Monday, March 31, 2014

IS CURSIVE WRITING A THING OF THE PAST?



The absence of cursive writing being taught and used in schools is disheartening to me, so I wanted to share my thoughts and ask you for yours. I realized after reading responses on a Facebook status that many hadn't thought or asked about it, while others were as saddened as I am.  Children are asking their parents to read cursive writing  to them. If this doesn't move you, I don't know what will.

Some schools teach cursive in the first year or two of school, but the children and young people are not using it because of computers.  If you have young children in school, what have your experiences been?

I am learning copperplate
calligraphy now and have realized that some may never be able to read what I write. Many of this generation will not be able to read the Constitution!


This reminded me of a paper I wrote in college about literacy.  In my presentation, I held up a poster written in a foreign language, explaining to the class that those who could not read felt exactly as my classmates felt when they saw this writing.  This is what our children and grandchildren will feel when attempting to read the writing of past generations.

Lets take it a step further.  How are postal workers and others responsible for the delivery of mail and packages going to be able to read mail? It real, really, really bothers me.

I also have personal reasons for my concern over this.  I believe that a handwritten note means a lot to  many of us.  Are handwritten thank-you-notes and letters headed for a slow death?  We can't let this happen.

If you follow my blog you know that I love beautiful stationery, pens, wax, seals, and of course, cursive writing. I learned to write cursive in first grade, and papers written soon after were written with a fountain pen with blue ink. I can't imagine that this generation is not embracing the art of writing.


What are your thoughts on this?


For those of you interested and would like to help your children or grandchildren learn to write cursive, I believe you will find this LINK helpful.  You would be teaching your children a valuable skill.

 For blog posts on stationery and writing, follow the link here and here.

To advertise with Splendid Sass, visit here, or contact me at splendidsass@gmail.com





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23 comments :

Mary Smither said...

I agree with you! I'm so thankful that I learned cursive writing at a young age, I took calligraphy classes many years ago, and I always get elected to address wedding invitations or important documents for family and friends. I think if I had children or grandchildren, I would go ahead and teach them cursive writing on my own, because they are going to need it one day.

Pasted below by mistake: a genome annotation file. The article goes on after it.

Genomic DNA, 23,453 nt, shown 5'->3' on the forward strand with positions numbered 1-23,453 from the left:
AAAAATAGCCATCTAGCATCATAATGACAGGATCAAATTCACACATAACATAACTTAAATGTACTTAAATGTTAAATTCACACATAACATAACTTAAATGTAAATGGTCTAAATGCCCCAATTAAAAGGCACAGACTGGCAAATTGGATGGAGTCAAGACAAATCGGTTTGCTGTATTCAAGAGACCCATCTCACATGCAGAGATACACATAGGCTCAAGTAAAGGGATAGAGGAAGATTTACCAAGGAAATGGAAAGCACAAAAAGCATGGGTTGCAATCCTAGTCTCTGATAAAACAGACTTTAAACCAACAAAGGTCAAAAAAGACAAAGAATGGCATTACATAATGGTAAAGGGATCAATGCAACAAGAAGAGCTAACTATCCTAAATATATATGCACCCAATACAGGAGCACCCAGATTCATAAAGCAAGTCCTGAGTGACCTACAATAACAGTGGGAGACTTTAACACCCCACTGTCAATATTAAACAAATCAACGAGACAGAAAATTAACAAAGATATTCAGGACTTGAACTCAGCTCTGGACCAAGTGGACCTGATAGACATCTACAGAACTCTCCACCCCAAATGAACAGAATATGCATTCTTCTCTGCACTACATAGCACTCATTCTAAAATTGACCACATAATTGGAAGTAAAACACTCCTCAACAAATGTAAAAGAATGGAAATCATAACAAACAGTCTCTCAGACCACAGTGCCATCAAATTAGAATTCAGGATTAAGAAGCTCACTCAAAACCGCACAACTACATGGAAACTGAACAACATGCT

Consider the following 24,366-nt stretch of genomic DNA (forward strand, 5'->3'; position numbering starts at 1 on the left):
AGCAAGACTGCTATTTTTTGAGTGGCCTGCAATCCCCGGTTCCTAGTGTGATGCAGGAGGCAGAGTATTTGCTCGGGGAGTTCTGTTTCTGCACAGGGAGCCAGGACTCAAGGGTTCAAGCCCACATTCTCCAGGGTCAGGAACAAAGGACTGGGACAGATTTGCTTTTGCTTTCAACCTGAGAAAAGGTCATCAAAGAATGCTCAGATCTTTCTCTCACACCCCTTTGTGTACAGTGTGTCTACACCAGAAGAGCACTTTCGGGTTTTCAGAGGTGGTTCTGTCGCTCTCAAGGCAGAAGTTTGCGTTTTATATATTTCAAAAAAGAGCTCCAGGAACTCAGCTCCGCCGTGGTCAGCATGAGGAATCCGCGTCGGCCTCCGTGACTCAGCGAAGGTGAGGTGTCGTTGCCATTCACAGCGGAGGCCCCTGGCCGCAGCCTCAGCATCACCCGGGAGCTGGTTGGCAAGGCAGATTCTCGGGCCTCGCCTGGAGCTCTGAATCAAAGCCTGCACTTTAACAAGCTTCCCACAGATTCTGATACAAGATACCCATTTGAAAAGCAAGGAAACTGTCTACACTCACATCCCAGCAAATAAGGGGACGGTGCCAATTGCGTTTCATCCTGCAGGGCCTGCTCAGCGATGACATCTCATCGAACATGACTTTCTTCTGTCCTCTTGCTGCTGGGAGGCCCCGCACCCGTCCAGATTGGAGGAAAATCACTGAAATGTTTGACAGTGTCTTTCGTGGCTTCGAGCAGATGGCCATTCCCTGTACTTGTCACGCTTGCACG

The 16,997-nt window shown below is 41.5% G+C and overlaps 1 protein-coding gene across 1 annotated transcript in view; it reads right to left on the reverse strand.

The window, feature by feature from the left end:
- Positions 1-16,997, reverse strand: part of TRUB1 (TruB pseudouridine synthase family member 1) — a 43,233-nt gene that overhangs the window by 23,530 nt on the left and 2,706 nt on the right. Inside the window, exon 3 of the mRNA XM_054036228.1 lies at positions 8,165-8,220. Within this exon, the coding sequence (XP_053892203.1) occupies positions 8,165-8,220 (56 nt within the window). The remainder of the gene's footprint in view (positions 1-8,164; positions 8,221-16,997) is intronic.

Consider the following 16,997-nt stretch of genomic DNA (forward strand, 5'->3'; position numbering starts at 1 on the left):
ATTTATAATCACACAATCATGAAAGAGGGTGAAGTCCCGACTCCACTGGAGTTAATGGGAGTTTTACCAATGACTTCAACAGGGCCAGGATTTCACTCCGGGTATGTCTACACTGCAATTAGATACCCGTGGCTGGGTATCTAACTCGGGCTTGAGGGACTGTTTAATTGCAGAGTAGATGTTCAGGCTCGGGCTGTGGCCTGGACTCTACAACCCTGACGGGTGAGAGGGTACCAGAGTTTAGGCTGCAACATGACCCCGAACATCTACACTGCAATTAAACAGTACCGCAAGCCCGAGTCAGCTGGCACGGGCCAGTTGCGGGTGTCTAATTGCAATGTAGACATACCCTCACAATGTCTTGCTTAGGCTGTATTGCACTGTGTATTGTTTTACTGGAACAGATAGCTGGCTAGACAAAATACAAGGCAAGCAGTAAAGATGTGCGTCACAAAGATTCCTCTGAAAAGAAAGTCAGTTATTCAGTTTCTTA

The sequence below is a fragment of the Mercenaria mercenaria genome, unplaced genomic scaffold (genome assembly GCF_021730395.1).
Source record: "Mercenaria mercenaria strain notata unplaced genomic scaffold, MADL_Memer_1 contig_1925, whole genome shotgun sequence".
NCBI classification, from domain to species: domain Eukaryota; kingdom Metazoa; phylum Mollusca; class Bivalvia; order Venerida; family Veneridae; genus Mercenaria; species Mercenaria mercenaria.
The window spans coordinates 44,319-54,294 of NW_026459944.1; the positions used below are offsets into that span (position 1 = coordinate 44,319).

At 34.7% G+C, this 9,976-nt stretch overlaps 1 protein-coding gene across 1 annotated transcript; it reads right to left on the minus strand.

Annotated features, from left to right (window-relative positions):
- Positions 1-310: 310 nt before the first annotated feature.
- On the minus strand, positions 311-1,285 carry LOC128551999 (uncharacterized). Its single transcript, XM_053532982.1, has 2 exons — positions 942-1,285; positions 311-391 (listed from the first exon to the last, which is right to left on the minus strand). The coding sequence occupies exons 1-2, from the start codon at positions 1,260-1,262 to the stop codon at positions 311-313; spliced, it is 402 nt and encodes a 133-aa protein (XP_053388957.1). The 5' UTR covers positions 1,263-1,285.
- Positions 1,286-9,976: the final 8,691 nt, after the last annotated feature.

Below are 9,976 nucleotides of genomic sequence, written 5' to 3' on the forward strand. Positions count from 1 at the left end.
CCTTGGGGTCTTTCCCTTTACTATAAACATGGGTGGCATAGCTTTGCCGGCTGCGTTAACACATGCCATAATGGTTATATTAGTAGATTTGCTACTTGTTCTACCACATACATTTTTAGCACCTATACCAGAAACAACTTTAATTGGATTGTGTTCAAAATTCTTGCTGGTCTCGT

Great topic! Have a nice day!

lynn ross said...

I feel as you do. The Smithonian is asking our generation to transcribe historic diaries. If we don't, we'll loose them forever as they are all in cursive.

Karena Albert said...

Teresa I remember always being proud of my cursive writing. I really do hope it is not going in the direction of a lost art!

xoxo
Karena
The Arts by Karena

cindy said...

This is not only sad but maddening. And what are they teaching in its place? Don't answer that question. I get physically sick when I see what is inside the Common Core textbooks for K-6.

My Notting Hill said...

I was pleased to hear recently about a growing backlash against the removal of teaching cursive - some school systems are going back to teaching it. I'm with you on this!

Linda Merrill said...

Totally agree. My handwriting, which was never wonderful has gotten worse and worse due to typing and I do wish I could produce a beautiful hand-written letter. But seriously, how schools can think it's okay to drop the teaching of cursive is unbelievable. How will some students go on to do research using original sources that may be in cursive? Or will they look for a typed version which is subject to the typists editing? As I'm cleaning out my parent's house, I came across a love letter my Grandfather wrote to my Grandmother in 1918 on their wedding day. I can't imagine the next generation not being able to read a letter such as this.

I Dream Of said...

Hi Teresa, I just heard a story on this last week, and what struck me was what one of the people interviewed said: that his biggest concern wasn't so much about cursive, but writing at all. Printing is fine with me, and I struggled with cursive as a child but now do hand-painted calligraphy. The cursive taught when I was in school doesn't look at all like how my great grandmother wrote - the way we write evolves and that's okay. But if children aren't learning the nuts and bolts of how to compose a sentence, how to string together paragraph, an essay, then I think we really have a problem. Let's hope it doesn't come to that. I'd like to see people take the energy they have around the subject of cursive into channeling it into making sure that kids know how to write at all!

Great question to start out the week!

pretty pink tulips said...

Hi Teresa,
I feel like my sons got in just under the wire. My 9 yr old son actually PREFERS to write in cursive and loves to write out his name. It is really hard to believe that we are going to abandon this centuries old art and staple of living. Computers are fine, but nothing…absolutely nothing, will ever replace the handwriting of one you love. Let's keep it alive!!!!
xoxo Elizabeth

Leslie said...

I am a mother of four young children ages 4 to 10. I teach them at home. When my now 10 year old was just 4, he had a pretty severe stutter and was showing dyslexic tendencies in his reading and writing. I did some research to learn how to overcome the reading and writing things backwards. One of the things I learned through my research was to teach cursive. I did just that. I taught my four year old cursive. He has been reading and writing fluently since and the stutter even went away! My research showed a connection between cursive writing and neurological development.